Museum-Estate of Tchaikovsky
Surrounded by linden alleys, hidden by emerald greens in the summer, sprinkled with diamond scatterings of snow in the winter, charming with its modest, unassuming beauty, there is house No. 1 in Votkinsk, Museum-Estate of Tchaikovsky. Perhaps, two centuries after its foundation, it would have been forever lost, forgotten in stormy stream of events in Russian history, if one day within its walls there was a cry of a newborn, who was destined to become a world-renowned composer.
Since the construction of the house No. 1 on the Lord’s Street in 1806 and until the revolution of 1917, eighteen factory bosses lived in it, replacing each other. In the career sense, the house brought them good luck: they all received promotions in rank and rank during their service. Even today, the museum’s scientific staff notice that employees who come to visit the museum soon receive a new title.
The house for the families of the mining chiefs of the Kamsko-Votkinsky district on the street of the Lord was built at a time when the plant was headed by Andrey Fedorovich Deryabin, a major specialist in the field of mining. He organized the production of tool steel in Votkinsk and installed the first rolling mill in the Urals. Twenty years later, in 1826, the architect Vasily Nikiforovich Petenkin began a major reconstruction of the building. It was then that the north wing, a mezzanine, three balconies, a parapet on the roof, and a gate with wickets appeared. The wooden stucco house on a stone foundation organically fit into the surrounding landscape and began to resemble the noble estates built in Moscow after the Patriotic War of 1812.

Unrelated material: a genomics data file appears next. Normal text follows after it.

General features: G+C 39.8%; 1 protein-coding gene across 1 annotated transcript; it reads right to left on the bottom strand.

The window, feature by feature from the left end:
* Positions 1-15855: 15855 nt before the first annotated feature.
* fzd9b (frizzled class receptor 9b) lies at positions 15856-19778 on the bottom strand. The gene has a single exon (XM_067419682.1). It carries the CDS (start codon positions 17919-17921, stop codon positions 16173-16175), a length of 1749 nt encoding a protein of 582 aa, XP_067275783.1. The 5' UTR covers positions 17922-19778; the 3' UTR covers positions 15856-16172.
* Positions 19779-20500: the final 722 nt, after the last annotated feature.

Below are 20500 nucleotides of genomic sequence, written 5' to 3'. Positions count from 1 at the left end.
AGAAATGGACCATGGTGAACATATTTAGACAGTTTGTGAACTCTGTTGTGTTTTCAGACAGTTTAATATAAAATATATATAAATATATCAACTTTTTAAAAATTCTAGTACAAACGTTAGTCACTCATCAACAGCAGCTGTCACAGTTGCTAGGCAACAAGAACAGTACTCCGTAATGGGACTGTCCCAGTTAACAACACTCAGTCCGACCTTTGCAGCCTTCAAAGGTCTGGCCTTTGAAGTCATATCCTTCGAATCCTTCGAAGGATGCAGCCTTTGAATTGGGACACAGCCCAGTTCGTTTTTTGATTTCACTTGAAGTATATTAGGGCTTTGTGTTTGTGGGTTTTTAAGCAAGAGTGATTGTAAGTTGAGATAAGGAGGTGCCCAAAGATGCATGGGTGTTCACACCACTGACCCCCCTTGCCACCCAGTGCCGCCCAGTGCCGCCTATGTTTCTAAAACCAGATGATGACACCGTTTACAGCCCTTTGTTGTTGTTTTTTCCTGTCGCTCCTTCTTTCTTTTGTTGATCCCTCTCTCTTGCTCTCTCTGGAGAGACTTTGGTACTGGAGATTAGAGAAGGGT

From 1837 to 1848, the head of the Botkin Plant was Ilya Petrovich Tchaikovsky.